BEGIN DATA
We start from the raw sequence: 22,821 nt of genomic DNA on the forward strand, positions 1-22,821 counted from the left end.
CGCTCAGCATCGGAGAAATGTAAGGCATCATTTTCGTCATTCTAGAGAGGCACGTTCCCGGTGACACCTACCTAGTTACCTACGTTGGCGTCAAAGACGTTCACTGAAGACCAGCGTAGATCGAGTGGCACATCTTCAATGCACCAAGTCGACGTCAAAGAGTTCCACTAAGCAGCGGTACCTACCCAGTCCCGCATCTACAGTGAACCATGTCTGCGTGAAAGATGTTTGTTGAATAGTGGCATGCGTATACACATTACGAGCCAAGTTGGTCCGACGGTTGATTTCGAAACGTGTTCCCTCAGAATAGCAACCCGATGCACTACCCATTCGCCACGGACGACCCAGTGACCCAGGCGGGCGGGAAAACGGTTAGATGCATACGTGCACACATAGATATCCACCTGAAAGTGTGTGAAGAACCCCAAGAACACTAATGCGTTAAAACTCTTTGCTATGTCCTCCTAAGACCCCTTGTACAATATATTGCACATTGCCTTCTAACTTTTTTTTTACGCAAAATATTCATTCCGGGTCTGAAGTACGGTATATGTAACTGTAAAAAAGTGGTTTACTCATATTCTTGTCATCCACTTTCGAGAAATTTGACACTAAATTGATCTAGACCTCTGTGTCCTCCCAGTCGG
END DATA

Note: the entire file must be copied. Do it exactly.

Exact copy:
We start from the raw sequence: 22,821 nt of genomic DNA on the forward strand, positions 1-22,821 counted from the left end.
CGCTCAGCATCGGAGAAATGTAAGGCATCATTTTCGTCATTCTAGAGAGGCACGTTCCCGGTGACACCTACCTAGTTACCTACGTTGGCGTCAAAGACGTTCACTGAAGACCAGCGTAGATCGAGTGGCACATCTTCAATGCACCAAGTCGACGTCAAAGAGTTCCACTAAGCAGCGGTACCTACCCAGTCCCGCATCTACAGTGAACCATGTCTGCGTGAAAGATGTTTGTTGAATAGTGGCATGCGTATACACATTACGAGCCAAGTTGGTCCGACGGTTGATTTCGAAACGTGTTCCCTCAGAATAGCAACCCGATGCACTACCCATTCGCCACGGACGACCCAGTGACCCAGGCGGGCGGGAAAACGGTTAGATGCATACGTGCACACATAGATATCCACCTGAAAGTGTGTGAAGAACCCCAAGAACACTAATGCGTTAAAACTCTTTGCTATGTCCTCCTAAGACCCCTTGTACAATATATTGCACATTGCCTTCTAACTTTTTTTTTACGCAAAATATTCATTCCGGGTCTGAAGTACGGTATATGTAACTGTAAAAAAGTGGTTTACTCATATTCTTGTCATCCACTTTCGAGAAATTTGACACTAAATTGATCTAGACCTCTGTGTCCTCCCAGTCGG